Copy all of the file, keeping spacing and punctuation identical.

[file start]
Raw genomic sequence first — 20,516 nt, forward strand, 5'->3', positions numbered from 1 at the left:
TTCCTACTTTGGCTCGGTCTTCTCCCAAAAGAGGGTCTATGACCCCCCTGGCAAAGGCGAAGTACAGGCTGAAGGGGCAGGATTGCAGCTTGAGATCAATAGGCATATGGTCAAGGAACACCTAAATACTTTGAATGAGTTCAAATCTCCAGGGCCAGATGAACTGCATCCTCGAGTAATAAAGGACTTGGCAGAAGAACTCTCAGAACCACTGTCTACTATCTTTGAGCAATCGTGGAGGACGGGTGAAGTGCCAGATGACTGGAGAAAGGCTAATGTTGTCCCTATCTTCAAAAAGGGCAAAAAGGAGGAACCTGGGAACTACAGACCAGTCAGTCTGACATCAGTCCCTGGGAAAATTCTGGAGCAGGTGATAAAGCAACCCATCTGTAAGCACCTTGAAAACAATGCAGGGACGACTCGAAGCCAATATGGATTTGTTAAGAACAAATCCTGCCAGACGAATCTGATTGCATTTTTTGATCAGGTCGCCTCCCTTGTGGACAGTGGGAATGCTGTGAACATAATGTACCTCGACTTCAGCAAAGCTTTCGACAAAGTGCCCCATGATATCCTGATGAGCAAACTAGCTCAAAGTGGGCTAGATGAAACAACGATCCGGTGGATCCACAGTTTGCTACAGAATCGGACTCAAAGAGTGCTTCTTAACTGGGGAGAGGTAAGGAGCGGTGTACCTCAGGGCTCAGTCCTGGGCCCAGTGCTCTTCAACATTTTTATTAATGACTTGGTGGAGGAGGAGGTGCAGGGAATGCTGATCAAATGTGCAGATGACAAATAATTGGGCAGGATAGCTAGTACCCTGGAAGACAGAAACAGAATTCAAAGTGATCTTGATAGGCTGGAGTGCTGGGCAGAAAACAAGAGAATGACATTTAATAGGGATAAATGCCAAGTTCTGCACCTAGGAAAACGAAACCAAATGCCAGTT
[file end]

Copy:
Raw genomic sequence first — 20,516 nt, forward strand, 5'->3', positions numbered from 1 at the left:
TTCCTACTTTGGCTCGGTCTTCTCCCAAAAGAGGGTCTATGACCCCCCTGGCAAAGGCGAAGTACAGGCTGAAGGGGCAGGATTGCAGCTTGAGATCAATAGGCATATGGTCAAGGAACACCTAAATACTTTGAATGAGTTCAAATCTCCAGGGCCAGATGAACTGCATCCTCGAGTAATAAAGGACTTGGCAGAAGAACTCTCAGAACCACTGTCTACTATCTTTGAGCAATCGTGGAGGACGGGTGAAGTGCCAGATGACTGGAGAAAGGCTAATGTTGTCCCTATCTTCAAAAAGGGCAAAAAGGAGGAACCTGGGAACTACAGACCAGTCAGTCTGACATCAGTCCCTGGGAAAATTCTGGAGCAGGTGATAAAGCAACCCATCTGTAAGCACCTTGAAAACAATGCAGGGACGACTCGAAGCCAATATGGATTTGTTAAGAACAAATCCTGCCAGACGAATCTGATTGCATTTTTTGATCAGGTCGCCTCCCTTGTGGACAGTGGGAATGCTGTGAACATAATGTACCTCGACTTCAGCAAAGCTTTCGACAAAGTGCCCCATGATATCCTGATGAGCAAACTAGCTCAAAGTGGGCTAGATGAAACAACGATCCGGTGGATCCACAGTTTGCTACAGAATCGGACTCAAAGAGTGCTTCTTAACTGGGGAGAGGTAAGGAGCGGTGTACCTCAGGGCTCAGTCCTGGGCCCAGTGCTCTTCAACATTTTTATTAATGACTTGGTGGAGGAGGAGGTGCAGGGAATGCTGATCAAATGTGCAGATGACAAATAATTGGGCAGGATAGCTAGTACCCTGGAAGACAGAAACAGAATTCAAAGTGATCTTGATAGGCTGGAGTGCTGGGCAGAAAACAAGAGAATGACATTTAATAGGGATAAATGCCAAGTTCTGCACCTAGGAAAACGAAACCAAATGCCAGTT